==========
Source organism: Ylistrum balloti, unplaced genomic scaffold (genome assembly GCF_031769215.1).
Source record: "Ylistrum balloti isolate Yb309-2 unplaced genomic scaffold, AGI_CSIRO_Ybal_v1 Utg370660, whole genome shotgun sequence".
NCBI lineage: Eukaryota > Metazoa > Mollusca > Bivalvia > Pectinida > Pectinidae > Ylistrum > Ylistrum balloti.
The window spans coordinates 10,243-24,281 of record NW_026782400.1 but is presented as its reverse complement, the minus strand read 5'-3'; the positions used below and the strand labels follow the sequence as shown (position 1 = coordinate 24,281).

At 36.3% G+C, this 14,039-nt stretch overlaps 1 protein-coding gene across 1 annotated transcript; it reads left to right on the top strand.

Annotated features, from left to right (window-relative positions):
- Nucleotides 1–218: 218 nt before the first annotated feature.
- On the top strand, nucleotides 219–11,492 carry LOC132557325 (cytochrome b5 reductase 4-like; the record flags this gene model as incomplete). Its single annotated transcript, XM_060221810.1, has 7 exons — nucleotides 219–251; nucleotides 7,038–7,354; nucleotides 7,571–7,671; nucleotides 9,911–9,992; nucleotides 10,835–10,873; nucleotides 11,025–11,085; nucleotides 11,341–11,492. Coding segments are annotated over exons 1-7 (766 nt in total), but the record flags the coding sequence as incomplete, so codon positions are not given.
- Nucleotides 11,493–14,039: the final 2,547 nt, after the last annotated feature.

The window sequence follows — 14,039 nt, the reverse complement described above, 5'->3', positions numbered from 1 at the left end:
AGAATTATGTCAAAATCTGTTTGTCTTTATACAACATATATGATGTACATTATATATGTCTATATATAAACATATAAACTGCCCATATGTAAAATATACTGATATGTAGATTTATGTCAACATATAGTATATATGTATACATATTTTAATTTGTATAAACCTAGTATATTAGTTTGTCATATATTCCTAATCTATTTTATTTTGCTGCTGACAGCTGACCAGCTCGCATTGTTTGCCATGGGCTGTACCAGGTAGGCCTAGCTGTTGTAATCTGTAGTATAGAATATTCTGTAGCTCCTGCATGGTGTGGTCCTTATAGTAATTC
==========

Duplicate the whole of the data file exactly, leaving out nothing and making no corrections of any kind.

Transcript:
Source organism: Ylistrum balloti, unplaced genomic scaffold (genome assembly GCF_031769215.1).
Source record: "Ylistrum balloti isolate Yb309-2 unplaced genomic scaffold, AGI_CSIRO_Ybal_v1 Utg370660, whole genome shotgun sequence".
NCBI lineage: Eukaryota > Metazoa > Mollusca > Bivalvia > Pectinida > Pectinidae > Ylistrum > Ylistrum balloti.
The window spans coordinates 10,243-24,281 of record NW_026782400.1 but is presented as its reverse complement, the minus strand read 5'-3'; the positions used below and the strand labels follow the sequence as shown (position 1 = coordinate 24,281).

At 36.3% G+C, this 14,039-nt stretch overlaps 1 protein-coding gene across 1 annotated transcript; it reads left to right on the top strand.

Annotated features, from left to right (window-relative positions):
- Nucleotides 1–218: 218 nt before the first annotated feature.
- On the top strand, nucleotides 219–11,492 carry LOC132557325 (cytochrome b5 reductase 4-like; the record flags this gene model as incomplete). Its single annotated transcript, XM_060221810.1, has 7 exons — nucleotides 219–251; nucleotides 7,038–7,354; nucleotides 7,571–7,671; nucleotides 9,911–9,992; nucleotides 10,835–10,873; nucleotides 11,025–11,085; nucleotides 11,341–11,492. Coding segments are annotated over exons 1-7 (766 nt in total), but the record flags the coding sequence as incomplete, so codon positions are not given.
- Nucleotides 11,493–14,039: the final 2,547 nt, after the last annotated feature.

The window sequence follows — 14,039 nt, the reverse complement described above, 5'->3', positions numbered from 1 at the left end:
AGAATTATGTCAAAATCTGTTTGTCTTTATACAACATATATGATGTACATTATATATGTCTATATATAAACATATAAACTGCCCATATGTAAAATATACTGATATGTAGATTTATGTCAACATATAGTATATATGTATACATATTTTAATTTGTATAAACCTAGTATATTAGTTTGTCATATATTCCTAATCTATTTTATTTTGCTGCTGACAGCTGACCAGCTCGCATTGTTTGCCATGGGCTGTACCAGGTAGGCCTAGCTGTTGTAATCTGTAGTATAGAATATTCTGTAGCTCCTGCATGGTGTGGTCCTTATAGTAATTC